Hepatitis C virus evasion of adaptive immune responses: a model for viral persistence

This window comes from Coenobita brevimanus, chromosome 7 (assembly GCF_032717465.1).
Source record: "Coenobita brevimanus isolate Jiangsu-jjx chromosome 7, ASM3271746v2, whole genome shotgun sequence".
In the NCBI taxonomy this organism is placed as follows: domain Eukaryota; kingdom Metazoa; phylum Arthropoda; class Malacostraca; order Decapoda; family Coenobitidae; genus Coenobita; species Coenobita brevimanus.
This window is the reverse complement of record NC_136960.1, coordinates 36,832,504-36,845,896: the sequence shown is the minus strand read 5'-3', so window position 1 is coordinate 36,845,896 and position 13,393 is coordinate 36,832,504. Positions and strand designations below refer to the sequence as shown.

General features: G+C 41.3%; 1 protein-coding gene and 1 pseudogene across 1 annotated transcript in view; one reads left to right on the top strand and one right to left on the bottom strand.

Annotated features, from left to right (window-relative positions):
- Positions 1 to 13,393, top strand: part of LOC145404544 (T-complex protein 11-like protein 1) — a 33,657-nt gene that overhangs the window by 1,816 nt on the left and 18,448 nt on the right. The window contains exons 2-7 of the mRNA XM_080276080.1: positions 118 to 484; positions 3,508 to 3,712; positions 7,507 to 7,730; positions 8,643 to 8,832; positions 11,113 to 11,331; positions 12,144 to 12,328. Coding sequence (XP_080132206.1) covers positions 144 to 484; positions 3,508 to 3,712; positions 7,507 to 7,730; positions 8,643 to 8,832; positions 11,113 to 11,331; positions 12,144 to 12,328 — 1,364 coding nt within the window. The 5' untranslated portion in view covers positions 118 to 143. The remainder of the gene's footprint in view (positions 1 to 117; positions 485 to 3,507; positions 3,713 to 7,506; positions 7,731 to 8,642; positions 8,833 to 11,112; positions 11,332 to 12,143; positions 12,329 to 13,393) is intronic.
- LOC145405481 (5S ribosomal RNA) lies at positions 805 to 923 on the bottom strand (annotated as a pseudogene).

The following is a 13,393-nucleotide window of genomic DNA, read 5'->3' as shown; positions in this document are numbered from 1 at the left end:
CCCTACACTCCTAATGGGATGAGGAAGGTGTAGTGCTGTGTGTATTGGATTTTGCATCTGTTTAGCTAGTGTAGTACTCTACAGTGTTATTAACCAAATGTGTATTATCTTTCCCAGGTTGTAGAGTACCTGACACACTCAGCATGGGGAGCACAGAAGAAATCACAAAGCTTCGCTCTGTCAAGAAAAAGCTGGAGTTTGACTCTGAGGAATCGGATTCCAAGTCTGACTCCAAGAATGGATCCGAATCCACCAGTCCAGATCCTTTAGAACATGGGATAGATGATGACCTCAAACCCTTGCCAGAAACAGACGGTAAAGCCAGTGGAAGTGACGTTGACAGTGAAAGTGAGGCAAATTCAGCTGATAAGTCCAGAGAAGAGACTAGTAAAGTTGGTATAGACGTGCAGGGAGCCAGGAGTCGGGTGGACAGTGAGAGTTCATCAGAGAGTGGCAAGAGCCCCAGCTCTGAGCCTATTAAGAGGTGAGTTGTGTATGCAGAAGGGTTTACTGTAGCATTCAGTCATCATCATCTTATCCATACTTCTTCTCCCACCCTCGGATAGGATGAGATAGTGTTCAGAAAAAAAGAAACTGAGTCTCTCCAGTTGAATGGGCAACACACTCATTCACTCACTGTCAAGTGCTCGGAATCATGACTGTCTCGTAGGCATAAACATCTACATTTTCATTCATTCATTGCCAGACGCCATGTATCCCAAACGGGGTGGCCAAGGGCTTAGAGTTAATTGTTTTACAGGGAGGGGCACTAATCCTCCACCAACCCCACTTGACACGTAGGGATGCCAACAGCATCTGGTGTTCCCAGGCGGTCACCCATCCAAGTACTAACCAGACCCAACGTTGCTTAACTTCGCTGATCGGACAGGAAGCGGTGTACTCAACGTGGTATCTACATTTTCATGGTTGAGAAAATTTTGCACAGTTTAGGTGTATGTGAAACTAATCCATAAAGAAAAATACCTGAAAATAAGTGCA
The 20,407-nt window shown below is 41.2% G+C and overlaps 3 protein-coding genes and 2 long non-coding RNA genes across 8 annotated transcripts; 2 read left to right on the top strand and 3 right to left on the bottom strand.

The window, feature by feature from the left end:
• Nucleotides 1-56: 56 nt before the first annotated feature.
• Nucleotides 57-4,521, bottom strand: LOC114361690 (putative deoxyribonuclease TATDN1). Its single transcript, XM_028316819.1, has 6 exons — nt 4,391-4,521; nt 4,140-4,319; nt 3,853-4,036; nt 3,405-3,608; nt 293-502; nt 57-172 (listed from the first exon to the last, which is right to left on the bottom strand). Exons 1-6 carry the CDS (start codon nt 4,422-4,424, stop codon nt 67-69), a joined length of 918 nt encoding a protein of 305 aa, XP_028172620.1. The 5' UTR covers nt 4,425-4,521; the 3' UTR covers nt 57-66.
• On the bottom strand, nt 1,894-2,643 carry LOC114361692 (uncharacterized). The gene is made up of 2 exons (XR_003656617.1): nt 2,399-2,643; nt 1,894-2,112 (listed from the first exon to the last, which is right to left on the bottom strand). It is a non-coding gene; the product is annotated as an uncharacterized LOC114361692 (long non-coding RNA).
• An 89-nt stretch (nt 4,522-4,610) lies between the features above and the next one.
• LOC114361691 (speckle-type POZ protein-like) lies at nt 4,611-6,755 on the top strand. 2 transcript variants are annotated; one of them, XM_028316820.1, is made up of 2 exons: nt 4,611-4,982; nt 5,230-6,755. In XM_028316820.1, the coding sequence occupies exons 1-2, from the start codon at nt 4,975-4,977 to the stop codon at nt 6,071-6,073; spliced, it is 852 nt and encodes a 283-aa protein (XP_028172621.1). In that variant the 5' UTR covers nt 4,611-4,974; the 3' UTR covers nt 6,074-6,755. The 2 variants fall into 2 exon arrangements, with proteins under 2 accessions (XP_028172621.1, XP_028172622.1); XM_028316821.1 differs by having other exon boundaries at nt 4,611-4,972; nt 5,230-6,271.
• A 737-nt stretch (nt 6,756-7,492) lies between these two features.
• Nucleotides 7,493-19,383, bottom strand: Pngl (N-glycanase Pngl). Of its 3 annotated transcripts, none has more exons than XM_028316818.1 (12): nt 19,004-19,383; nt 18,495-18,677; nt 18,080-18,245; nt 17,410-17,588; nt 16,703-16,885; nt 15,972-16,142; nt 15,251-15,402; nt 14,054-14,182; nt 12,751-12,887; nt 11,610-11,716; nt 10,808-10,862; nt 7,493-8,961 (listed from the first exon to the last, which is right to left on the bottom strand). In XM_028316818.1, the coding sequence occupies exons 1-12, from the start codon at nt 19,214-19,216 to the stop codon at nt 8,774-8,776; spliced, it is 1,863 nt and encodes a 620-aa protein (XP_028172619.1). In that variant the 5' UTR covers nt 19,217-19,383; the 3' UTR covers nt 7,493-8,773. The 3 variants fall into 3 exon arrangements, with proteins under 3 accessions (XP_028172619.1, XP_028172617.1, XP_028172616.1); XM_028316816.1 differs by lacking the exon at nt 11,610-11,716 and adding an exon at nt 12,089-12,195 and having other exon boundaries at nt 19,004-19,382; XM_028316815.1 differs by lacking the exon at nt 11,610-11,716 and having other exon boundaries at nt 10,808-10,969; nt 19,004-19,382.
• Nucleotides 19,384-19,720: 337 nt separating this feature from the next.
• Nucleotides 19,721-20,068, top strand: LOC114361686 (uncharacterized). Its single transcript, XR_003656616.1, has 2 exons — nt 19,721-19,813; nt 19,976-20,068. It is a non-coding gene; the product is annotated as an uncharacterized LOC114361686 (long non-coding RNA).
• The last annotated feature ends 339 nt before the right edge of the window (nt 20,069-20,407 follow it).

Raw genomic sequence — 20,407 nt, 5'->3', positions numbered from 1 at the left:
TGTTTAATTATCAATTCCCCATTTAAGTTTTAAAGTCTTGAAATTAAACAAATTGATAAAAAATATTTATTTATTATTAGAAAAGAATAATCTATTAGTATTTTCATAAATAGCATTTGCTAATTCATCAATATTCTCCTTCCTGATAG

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Hepatitis C virus (HCV) infects over 170 million people worldwide and is a leading cause of cirrhosis and hepatocellular carcinoma. Approximately 80% of those acutely infected clear the infection, whereas the remaining 20% progress to chronic infection. Hepatitis C thus provides a model in which successful and unsuccessful responses can be compared to better understand the human response to viral infection. Our laboratory studies the strategies by which HCV evades the adaptive immune response. This review describes the impact of viral mutation on T cell recognition, the role of cell surface inhibitory receptors in recognition of HCV, and the development of antibodies that neutralize HCV infection. Understanding what constitutes an effective immune response in the control of HCV may enable the development of prophylactic and therapeutic vaccines for HCV and other chronic viral infections.